A freelance writer based on Cape Cod, Peter Gwynne, “How Millennium Makes the Most of Microarrays” p. 20, writes about science, technology, and medicine. A former science editor of Newsweek, he has started up scientific magazines in the US, Europe, and Asia. Peter has won numerous awards and has taught science writing at Boston University, MIT, and New York University.
John T. Carr, “Biotech Buys into Bioinformatics,” p. 27, is a freelance writer in New York City. John has covered Capitol Hill for Bloomberg Business News, published articles in an assortment of medical trade magazines, and forayed to “the other side of the fence” as a strategic consultant for medical startups. His first feature-length screenplay, “Alive at Dawn,” will begin filming in New York in the spring of 2000.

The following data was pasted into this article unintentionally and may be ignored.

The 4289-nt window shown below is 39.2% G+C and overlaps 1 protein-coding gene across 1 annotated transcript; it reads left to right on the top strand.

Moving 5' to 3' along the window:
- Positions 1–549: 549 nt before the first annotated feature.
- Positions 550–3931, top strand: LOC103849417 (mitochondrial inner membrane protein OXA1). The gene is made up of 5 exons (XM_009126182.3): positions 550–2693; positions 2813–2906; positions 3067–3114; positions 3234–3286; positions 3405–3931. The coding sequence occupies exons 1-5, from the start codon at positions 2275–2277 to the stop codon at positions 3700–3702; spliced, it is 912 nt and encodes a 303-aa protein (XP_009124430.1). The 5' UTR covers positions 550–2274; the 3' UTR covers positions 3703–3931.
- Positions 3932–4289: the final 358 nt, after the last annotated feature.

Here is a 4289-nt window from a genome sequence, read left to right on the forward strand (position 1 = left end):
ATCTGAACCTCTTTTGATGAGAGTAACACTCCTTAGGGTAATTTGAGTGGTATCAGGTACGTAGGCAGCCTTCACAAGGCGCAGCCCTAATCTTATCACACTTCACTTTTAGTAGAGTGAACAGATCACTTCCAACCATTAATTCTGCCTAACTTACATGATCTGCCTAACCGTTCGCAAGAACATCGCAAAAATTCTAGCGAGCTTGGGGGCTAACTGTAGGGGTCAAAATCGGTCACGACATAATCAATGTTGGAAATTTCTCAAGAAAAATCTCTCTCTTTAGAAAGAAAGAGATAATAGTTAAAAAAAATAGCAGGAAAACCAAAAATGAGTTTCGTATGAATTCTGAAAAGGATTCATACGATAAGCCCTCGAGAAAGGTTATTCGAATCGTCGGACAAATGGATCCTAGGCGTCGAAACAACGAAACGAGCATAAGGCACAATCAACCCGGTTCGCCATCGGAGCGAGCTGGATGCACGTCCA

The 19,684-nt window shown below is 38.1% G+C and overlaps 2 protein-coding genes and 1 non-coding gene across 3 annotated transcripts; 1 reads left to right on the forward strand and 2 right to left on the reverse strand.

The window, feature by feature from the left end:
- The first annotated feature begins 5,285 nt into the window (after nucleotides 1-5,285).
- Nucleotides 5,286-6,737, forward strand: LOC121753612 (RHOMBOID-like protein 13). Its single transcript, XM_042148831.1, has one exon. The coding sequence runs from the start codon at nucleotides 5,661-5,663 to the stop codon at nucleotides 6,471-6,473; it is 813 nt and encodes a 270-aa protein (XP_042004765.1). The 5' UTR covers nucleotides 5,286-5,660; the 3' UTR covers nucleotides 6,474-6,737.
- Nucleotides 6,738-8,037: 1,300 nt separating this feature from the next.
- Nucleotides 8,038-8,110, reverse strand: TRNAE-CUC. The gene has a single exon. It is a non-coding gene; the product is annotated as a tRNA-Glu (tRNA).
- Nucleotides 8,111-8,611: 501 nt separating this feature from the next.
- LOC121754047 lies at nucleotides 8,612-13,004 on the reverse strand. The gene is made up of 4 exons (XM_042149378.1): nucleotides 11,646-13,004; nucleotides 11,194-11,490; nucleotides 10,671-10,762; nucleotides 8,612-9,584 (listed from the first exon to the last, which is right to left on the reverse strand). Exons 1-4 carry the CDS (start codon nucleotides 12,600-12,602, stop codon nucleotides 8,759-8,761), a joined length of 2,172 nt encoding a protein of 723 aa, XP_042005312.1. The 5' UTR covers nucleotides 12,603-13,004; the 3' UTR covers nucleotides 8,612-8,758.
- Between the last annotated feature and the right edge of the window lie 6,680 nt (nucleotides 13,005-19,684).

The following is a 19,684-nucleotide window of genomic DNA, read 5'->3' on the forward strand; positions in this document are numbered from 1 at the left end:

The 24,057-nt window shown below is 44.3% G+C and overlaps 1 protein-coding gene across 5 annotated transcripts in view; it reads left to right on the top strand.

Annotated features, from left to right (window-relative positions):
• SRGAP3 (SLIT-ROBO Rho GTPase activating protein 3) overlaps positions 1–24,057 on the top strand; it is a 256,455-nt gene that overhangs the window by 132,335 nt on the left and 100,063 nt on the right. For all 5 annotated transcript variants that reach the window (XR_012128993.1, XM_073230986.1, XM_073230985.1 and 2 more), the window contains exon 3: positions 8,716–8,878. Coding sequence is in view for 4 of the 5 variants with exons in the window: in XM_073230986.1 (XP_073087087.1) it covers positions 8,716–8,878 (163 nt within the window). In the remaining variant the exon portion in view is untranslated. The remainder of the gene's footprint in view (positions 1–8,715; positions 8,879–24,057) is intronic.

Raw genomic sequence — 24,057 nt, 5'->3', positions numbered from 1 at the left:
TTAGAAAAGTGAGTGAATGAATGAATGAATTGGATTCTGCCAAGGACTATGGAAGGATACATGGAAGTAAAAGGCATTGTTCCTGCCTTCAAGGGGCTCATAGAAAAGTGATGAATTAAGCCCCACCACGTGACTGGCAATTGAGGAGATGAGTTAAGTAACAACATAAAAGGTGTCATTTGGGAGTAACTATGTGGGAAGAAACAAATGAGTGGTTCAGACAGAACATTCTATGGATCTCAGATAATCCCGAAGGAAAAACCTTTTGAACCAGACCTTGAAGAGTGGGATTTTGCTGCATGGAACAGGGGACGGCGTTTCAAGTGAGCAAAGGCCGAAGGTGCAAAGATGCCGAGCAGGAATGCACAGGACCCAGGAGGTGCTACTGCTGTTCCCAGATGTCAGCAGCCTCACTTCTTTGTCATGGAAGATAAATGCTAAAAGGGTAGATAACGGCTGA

Karen Young Kreeger, “Champion of the Plant Kingdom,” p. 40, says her interview with Kellye Eversole changed her opinion of lobbyists. Kreeger is a freelance science and medical writer for trade and consumer magazines who lives in Ridley Park, Pa. Her book, “Guide to Nontraditional Careers in Science,” was published last year by Taylor & Francis, Philadelphia.
Having started his career writing for medical research centers about “sometimes abstruse research,” Bill Oldendorf, “Democratizers of the DNA Microarray,” p. 32, says he is now enjoying learning about the business side of healthcare and how science translates into the marketplace. He is a freelance writer in Sherman Oaks, Calif., where he wears lots of sunscreen and (when he’s not in front of the computer) enjoys hiking and music.